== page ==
My second creation (yes, I seem to build one per year) is the World Trade Center.
The fountain and benches in front of the towers. The key design here is the facade of the first floors. Others have also built the Word Trade Center with Lego, and usually with more detail, but that was not my goal.
Looking down the towers reveals the closeness of the upright beams. Half these 1x1x5s are on-stud, but every-odd beam is off-stud, making them closer together and giving it that unique WTC appearance. This freed me to build much smaller (but without using grill-plates as everyone else used).
I set myself apart from other WTC builders by making mine the 9-11-01 WTC. The impact section did not turn out to my liking, and up close looks like a donut. Sadly, that is also the section that took the longest to create.
The black/red/yellow/orange impact area took the longest because it required me to study photographs closely. It was depressing, and I unintentionally took weeks off from building.
My Lego World Trade Center breaks down into about 7 pieces -- plus the removable antenna and fountain sculpture. Here she is all packed up and ready for our trip to Chicago. Yay! Attending BrickWorld's 2007 debut event 720 miles away was a last-minute decision. I spent 8 months building these towers, and completed the smoke and top sections in just the last 8 days.
First night at BrickWorld, ready for viewing. This photo by Joe Meno. The BrickWorld display card is facing to the right with my name, sculpture title, and "creator's thoughts."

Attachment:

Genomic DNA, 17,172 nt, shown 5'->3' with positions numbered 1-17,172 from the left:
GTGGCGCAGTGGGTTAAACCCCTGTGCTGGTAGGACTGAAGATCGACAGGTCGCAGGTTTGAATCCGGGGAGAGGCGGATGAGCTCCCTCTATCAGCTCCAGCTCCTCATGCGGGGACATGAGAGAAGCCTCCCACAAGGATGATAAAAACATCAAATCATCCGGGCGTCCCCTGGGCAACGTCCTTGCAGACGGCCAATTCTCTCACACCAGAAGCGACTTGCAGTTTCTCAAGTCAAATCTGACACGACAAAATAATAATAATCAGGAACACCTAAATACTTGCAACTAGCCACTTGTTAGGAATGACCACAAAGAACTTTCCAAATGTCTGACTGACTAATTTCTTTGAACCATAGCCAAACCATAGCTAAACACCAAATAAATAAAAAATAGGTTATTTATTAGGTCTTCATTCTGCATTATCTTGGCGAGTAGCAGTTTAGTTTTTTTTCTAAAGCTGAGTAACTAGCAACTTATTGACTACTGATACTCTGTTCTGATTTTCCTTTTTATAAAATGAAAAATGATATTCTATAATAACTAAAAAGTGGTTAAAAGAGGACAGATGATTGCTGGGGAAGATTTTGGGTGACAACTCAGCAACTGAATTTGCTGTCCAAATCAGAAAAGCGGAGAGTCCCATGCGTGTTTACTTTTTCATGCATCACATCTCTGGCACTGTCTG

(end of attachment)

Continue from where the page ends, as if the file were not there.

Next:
This is a great shot that captures the image I was aiming for. It is distant, the way the towers were viewed in reality, and accurately portrays that iconic image of that day.
I recieved many compliments on the flow of the smoke plume. It was great luck turning out so well as I hurried it together in the past 48 hours.
The Lego Twin Towers generated many surprised looks and much cellphone photography. People didn't seem to know how to react, but couldn't help looking -- "like a train wreck" one person said.
Some people simply shook their heads in disbelief and moved on. Others stared and studied. Very few read my homemade sign explaining my thoughts on the project.
One woman said it was great, and teared up. "It's a wonderful tribute," she said, almost crying, "and very well done!" I said thank you and nearly cried with her. The words "wonderful tribute" were often used, although I didn't mean for this to be either good or bad; it is simply an honest snapshot.
I was surprised at the number of small children who pointed and asked, "Mommy, what's that?"
I was shocked and honored to win "Best Vignette" at BrickWorld. The speaker introduced this category explaining that the votes were tied, and one official had to cast the tie-breaking vote, giving me the award.
I didn't see this coming, and I couldn't have been more thrilled. Oh, the ego.
Back home with our award.
Until I find more space to store the 5 boxes for it, it actually take up the least space when assembled.